Tobias Ellwood has £3,880 claim for loft conversion on flat in Battersea rejected. Changes second home to Bournemouth where he claims £2,134 a month mortgage interest

Nigel Evans claims up to £1,750 a month mortgage interest on his London flat, and very little else. Occasionally claims £1,500 service charges and for television and council tax

David Evennett is an outer London MP who chose to take the smaller “London supplement”. Has claimed the maximum amount for past two years

Michael Fabricant claims £700-£900 a month mortgage interest on Westminster flat. Splits maximum allowance between food and bills. Regularly claimed £240 in repairs when receipts only needed at £250

Michael Fallon claimed £8,300 too much in expenses for the mortgage on his second home.

Mark Field: as the MP for Westminster itself, is only entitled to the “London supplement”. Claimed the maximum available in this for the past eight years

Liam Fox claims £1,200-£1,450 for the mortgage interest at his south London flat. Also claims for occasional maintenance charges and ground rent

Mark Francois claimed for a wide variety of on-the-go snacks through his expenses

Christopher Fraser claimed more than £1,800 to buy 215 trees and fencing to mark out the boundary of his house.

Roger Gale claimed £624.98 for a television and stand and £250.30 for a TV aerial. Also claimed £1,700 for redecoration, plumbing and electrical works at his second home in London

Edward Garnier QC claims for rent on constituency home, also claimed £211 for lawn mowing and £1,920 for a year’s gardening. Claimed for heating oil on office expenses, as he has home office

David Gauke claimed £10,248.32 in stamp duty and fees involved in the purchase of his second home in London

Nick Gibb spent £8,227 on redecoration and repairs at house in constituency, as well as £296 on hedge trimming in one month, before moving to a cottage nearby. Claimed almost £2,000 in fees associated with the purchase and now claims £1,800 a month in mortgage interest payments.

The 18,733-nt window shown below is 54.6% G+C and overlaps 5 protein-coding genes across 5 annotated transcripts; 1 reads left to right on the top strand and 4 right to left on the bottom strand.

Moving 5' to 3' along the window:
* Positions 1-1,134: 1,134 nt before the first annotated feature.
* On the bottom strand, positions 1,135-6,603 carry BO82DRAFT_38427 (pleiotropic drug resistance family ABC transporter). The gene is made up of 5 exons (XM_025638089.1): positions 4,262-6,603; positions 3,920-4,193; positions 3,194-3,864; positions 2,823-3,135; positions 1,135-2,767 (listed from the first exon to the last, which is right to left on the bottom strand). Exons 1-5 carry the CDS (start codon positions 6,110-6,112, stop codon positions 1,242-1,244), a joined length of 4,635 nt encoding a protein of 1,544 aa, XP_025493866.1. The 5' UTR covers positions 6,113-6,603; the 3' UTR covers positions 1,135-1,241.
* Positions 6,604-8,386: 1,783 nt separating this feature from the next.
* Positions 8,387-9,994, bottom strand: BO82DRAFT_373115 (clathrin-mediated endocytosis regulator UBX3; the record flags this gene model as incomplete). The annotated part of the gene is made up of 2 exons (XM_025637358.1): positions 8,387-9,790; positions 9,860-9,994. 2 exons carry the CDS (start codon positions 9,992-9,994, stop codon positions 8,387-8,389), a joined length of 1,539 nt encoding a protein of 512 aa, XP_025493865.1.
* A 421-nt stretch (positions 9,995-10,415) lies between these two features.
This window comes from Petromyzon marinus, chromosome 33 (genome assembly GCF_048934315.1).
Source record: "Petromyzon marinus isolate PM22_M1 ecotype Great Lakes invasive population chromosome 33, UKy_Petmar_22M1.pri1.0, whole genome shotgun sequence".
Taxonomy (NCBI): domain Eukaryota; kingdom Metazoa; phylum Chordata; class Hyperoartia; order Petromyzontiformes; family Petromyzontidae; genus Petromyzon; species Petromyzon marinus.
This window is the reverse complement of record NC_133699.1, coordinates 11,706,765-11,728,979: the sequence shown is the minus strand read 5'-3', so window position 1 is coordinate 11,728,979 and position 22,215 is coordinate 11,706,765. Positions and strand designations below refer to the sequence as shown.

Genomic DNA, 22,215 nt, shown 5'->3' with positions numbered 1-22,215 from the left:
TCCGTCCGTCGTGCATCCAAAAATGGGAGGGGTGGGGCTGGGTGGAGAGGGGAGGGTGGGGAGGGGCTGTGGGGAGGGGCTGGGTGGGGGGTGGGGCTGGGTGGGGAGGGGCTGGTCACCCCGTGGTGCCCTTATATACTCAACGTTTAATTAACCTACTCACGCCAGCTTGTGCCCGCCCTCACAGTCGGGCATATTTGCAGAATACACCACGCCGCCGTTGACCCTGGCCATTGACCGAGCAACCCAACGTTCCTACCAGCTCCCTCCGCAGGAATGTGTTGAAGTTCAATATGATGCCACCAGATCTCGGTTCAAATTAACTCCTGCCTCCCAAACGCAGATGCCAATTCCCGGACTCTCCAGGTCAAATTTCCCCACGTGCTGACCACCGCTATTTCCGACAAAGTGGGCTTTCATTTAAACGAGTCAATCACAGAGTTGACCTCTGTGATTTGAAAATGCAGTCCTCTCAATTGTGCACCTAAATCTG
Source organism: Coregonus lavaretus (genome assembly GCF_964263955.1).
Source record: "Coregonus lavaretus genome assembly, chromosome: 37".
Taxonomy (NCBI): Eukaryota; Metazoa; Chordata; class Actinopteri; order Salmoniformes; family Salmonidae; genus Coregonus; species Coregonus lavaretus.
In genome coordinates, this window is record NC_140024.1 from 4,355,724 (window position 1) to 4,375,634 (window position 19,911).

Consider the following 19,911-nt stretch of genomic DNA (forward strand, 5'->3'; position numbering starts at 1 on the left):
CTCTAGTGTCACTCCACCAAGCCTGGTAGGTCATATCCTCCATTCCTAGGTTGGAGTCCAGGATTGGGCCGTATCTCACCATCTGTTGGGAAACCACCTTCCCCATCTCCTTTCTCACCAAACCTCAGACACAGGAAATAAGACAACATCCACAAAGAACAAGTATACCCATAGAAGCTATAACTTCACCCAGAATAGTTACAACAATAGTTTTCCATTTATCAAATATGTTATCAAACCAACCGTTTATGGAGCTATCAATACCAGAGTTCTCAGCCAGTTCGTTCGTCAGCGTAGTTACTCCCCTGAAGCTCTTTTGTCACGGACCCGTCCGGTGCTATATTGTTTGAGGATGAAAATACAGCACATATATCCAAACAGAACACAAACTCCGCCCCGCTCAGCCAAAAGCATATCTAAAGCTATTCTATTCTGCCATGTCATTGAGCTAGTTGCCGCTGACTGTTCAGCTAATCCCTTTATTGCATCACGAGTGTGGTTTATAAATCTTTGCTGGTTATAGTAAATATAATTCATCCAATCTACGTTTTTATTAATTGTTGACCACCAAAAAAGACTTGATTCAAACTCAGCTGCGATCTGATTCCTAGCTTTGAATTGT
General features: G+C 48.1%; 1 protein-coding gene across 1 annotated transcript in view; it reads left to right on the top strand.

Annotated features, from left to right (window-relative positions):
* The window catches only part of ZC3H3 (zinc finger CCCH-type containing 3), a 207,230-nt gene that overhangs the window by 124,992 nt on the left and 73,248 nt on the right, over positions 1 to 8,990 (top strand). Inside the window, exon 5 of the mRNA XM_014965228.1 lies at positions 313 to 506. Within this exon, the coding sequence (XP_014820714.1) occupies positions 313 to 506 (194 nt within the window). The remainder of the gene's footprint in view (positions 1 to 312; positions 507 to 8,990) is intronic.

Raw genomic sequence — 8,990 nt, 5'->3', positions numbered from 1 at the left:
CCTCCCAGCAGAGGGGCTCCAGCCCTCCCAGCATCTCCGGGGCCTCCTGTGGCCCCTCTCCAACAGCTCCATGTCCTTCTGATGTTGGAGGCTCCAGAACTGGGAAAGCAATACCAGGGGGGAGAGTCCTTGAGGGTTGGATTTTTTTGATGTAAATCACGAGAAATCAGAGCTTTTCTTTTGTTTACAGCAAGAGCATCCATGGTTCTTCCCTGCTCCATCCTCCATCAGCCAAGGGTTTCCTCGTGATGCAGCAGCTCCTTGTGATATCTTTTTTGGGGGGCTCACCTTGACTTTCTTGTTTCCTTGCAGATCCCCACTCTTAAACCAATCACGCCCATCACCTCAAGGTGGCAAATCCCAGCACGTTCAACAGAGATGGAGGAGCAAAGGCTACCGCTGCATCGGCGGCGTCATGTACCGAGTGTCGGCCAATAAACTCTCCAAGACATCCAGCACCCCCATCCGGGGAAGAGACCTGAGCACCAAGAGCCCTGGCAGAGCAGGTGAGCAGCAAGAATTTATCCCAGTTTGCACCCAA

Cheryl Gillan bought dog food using her allowance but agreed to pay it back after being contacted by the Telegraph

Paul Goodman claimed modest mortgage interest payments on a second home in High Wycombe. Underclaimed by £1,384 in 2006 and was reimbursed by fees office

Robert Goodwill claimed £9,731.76 stamp duty and legal costs for buying his second home in London. Other claims included £695 on a sofa bed

Michael Gove spent thousands on his London home before "flipping" his Commons allowance to another address. He has agreed to repay £7,000. He also claimed for office expenses including a mug from the Tate Modern

Chris Grayling claimed for a London flat even though his constituency home is only 17 miles from the House of Commons. He has agreed to stop doing so

James Gray successfully claimed £2,000 for the future redecoration of his “second home” on the day that he moved out.

Damian Green's constituency is a 45-minute commute from Westminster but claimed for a designated second home in Acton, west London, from which it takes at least 40 minutes to get to the Commons. Regularly claimed up to the maximum of £400 for food. Also charged for mortgage interest, council tax and phone.

Justine Greening made no claims under the second homes allowance. Claimed the London Supplement which amounted to £2,812 in 2007/08

John Greenway spent £500 of taxpayers’ money on pot plants and bushes for his garden at his south London home before selling up for a £280,000 profit

Dominic Grieve claimed monthly mortgage interest of £1,535 on a second home near Marlow in Bucks. Claimed four months gardening costs at £70.50 a month at the end of 2007 and start of 2008

John Gummer's gardening, including the removal of moles from his lawn, cost the taxpayer £9,000

William Hague claimed mortgage interest payments of up to £1,200 per month on second home in London. Made few other claims apart from council tax

Philip Hammond claimed mortage interest on his second home in London, which was sometimes more than £2,000 per month, but did not claim anything else